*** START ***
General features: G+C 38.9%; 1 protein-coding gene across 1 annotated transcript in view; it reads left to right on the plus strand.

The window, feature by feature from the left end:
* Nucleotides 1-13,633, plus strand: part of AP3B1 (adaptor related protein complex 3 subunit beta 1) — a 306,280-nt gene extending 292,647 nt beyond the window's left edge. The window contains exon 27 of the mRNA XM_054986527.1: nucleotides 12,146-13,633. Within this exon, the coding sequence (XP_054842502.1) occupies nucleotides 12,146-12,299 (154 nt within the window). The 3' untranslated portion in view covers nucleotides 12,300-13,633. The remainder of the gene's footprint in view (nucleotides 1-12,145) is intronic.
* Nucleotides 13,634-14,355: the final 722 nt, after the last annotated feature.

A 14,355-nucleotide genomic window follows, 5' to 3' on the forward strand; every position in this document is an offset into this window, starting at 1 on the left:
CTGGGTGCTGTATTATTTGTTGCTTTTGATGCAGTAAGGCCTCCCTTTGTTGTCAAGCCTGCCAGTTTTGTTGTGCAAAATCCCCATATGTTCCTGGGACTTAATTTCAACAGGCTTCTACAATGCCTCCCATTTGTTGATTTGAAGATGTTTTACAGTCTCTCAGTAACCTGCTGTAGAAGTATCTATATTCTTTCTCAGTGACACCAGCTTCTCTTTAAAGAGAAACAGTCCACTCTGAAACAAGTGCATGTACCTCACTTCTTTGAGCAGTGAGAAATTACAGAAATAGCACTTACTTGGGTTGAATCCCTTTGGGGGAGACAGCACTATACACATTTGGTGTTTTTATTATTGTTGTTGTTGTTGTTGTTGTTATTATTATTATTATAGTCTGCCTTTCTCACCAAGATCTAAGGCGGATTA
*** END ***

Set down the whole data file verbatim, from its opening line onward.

General features: G+C 38.9%; 1 protein-coding gene across 1 annotated transcript in view; it reads left to right on the plus strand.

The window, feature by feature from the left end:
* Nucleotides 1-13,633, plus strand: part of AP3B1 (adaptor related protein complex 3 subunit beta 1) — a 306,280-nt gene extending 292,647 nt beyond the window's left edge. The window contains exon 27 of the mRNA XM_054986527.1: nucleotides 12,146-13,633. Within this exon, the coding sequence (XP_054842502.1) occupies nucleotides 12,146-12,299 (154 nt within the window). The 3' untranslated portion in view covers nucleotides 12,300-13,633. The remainder of the gene's footprint in view (nucleotides 1-12,145) is intronic.
* Nucleotides 13,634-14,355: the final 722 nt, after the last annotated feature.

A 14,355-nucleotide genomic window follows, 5' to 3' on the forward strand; every position in this document is an offset into this window, starting at 1 on the left:
CTGGGTGCTGTATTATTTGTTGCTTTTGATGCAGTAAGGCCTCCCTTTGTTGTCAAGCCTGCCAGTTTTGTTGTGCAAAATCCCCATATGTTCCTGGGACTTAATTTCAACAGGCTTCTACAATGCCTCCCATTTGTTGATTTGAAGATGTTTTACAGTCTCTCAGTAACCTGCTGTAGAAGTATCTATATTCTTTCTCAGTGACACCAGCTTCTCTTTAAAGAGAAACAGTCCACTCTGAAACAAGTGCATGTACCTCACTTCTTTGAGCAGTGAGAAATTACAGAAATAGCACTTACTTGGGTTGAATCCCTTTGGGGGAGACAGCACTATACACATTTGGTGTTTTTATTATTGTTGTTGTTGTTGTTGTTGTTATTATTATTATTATAGTCTGCCTTTCTCACCAAGATCTAAGGCGGATTA